The ACF office for West Africa (WARO), in collaboration with the Swedish Agency for International Development (SIDA), recently published a comprehensive case study on the role of Community Volunteers in the most important task of prevention of undernutrition.
In a study encompassing three Sahelian countries -Burkina Faso, Mali and Senegal-, ACF and SIDA have stressed the important role played by Community Volunteers (CVs) beyond service delivery in a series of programmes. Yet, and despite the numerous programmes that have incorporated CVs as partners in programme execution, little coordination exists among organisations. This has led to a lack of clarity regarding things as basic as the status of these CVs, their specific roles and scopes, and the remunerations and incentives to which they are entitled. The study, which encompasses eight programmes in these three countries, covering more than 130 CVs, around 100 community representatives and 15 health agents, suggests that disparities regarding CVs' status and functions are not only evident between NGOs and national health policies, but also among NGOs themselves. This insufficient coordination among all actors prevents CVs to fully conduct their tasks, and effectively put into practice their potential for community work. Such work, in honest, is often precarious and faces a lack of sustainable options for the long term. Improving specific situations and coordinating at an overarching level could benefit both CVs and the organisations they work for, but more important, it could have a positive impact on prevention activities, and overall community mobilisation, around malnutrition.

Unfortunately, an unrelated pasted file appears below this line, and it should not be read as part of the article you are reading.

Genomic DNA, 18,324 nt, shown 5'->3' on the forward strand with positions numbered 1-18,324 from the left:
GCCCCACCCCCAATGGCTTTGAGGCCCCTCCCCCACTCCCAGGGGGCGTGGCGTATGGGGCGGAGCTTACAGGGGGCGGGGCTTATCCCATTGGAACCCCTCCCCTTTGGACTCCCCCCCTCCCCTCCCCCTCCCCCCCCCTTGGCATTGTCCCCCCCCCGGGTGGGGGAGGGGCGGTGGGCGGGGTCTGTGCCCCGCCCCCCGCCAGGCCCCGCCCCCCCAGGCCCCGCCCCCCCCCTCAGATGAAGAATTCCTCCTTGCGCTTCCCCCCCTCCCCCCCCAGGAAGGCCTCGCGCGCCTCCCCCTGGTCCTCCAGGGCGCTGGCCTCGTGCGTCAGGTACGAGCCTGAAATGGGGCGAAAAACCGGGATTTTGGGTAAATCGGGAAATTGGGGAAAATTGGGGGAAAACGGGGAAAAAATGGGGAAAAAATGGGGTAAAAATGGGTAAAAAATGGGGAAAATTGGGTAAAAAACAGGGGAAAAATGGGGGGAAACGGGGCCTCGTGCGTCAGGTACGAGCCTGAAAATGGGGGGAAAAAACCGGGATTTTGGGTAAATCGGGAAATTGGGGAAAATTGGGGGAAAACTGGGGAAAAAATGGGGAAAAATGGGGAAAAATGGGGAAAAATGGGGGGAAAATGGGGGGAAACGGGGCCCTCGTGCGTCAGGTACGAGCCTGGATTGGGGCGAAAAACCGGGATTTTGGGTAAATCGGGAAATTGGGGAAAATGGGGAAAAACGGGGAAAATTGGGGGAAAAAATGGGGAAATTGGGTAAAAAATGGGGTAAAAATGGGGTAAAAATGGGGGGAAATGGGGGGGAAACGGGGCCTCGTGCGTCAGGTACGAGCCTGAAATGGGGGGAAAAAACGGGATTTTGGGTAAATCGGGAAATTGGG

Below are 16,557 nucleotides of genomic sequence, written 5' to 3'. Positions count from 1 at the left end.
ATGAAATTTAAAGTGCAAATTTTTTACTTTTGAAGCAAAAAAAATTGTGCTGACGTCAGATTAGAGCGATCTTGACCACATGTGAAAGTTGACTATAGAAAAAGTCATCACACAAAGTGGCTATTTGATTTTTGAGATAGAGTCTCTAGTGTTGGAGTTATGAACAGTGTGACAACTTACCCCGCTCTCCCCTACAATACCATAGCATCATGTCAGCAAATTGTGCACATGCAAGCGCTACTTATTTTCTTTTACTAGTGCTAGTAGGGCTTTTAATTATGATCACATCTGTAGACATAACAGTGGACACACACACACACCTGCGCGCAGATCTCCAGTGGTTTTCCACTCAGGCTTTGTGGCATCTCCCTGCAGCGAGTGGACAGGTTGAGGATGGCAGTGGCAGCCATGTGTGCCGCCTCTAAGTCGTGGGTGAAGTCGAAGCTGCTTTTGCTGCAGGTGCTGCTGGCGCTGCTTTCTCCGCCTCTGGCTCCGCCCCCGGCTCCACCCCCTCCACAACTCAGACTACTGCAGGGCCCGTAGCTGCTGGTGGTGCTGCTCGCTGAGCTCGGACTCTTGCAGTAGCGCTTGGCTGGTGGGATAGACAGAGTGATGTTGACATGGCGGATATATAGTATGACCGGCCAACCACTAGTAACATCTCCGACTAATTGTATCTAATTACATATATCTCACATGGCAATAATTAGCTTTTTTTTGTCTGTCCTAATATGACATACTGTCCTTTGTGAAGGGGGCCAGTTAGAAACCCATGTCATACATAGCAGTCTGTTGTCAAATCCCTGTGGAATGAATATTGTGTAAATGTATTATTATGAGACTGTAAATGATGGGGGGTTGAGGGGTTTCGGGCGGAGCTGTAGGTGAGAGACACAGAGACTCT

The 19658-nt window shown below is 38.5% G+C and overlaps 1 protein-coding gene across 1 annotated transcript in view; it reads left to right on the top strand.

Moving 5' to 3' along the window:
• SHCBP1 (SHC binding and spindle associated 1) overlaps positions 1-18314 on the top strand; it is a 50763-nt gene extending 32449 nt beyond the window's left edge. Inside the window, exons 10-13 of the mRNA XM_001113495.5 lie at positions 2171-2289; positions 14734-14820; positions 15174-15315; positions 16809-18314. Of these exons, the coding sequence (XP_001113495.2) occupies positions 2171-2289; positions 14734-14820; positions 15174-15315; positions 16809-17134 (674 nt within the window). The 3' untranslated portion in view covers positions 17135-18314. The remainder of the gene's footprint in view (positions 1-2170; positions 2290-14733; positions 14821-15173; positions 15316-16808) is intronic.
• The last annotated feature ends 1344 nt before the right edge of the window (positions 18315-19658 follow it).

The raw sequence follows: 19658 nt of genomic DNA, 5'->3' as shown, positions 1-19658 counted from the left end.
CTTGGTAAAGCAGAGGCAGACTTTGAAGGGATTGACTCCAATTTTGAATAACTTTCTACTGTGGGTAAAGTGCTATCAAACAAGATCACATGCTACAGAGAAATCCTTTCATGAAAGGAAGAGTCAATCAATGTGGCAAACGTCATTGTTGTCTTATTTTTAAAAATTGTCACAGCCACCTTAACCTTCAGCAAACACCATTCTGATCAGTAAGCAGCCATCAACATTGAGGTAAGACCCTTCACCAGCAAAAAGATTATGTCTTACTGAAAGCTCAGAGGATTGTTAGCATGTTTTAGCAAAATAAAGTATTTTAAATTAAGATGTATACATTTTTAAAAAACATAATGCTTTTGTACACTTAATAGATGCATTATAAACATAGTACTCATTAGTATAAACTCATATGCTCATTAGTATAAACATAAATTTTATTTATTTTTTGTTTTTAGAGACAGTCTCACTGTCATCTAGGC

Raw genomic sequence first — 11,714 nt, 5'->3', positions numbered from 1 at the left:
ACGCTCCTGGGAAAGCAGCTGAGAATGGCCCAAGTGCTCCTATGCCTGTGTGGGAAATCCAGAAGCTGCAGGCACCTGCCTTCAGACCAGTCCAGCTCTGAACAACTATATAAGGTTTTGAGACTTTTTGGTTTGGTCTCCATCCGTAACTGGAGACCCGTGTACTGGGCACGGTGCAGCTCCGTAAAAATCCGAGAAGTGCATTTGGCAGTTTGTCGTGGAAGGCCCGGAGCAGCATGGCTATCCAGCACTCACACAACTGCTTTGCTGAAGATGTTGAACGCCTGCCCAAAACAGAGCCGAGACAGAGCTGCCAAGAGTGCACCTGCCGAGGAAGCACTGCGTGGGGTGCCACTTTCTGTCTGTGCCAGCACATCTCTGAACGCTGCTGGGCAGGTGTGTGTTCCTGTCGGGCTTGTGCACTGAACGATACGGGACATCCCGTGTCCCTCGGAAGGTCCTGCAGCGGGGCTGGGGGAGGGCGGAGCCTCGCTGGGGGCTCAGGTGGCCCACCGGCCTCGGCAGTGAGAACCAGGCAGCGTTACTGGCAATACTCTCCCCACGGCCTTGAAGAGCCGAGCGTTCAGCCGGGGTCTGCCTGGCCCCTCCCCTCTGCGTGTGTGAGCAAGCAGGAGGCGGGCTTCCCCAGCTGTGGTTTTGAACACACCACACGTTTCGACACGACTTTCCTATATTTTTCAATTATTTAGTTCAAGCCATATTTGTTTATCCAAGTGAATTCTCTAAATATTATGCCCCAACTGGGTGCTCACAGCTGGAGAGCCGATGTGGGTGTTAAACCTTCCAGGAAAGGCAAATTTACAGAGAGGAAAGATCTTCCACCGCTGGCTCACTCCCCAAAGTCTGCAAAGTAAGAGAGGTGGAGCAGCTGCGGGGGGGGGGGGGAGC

For the full document of this study please follow this link [Original text in French] Cover Photo credits: Gwenn Dubourthoumieu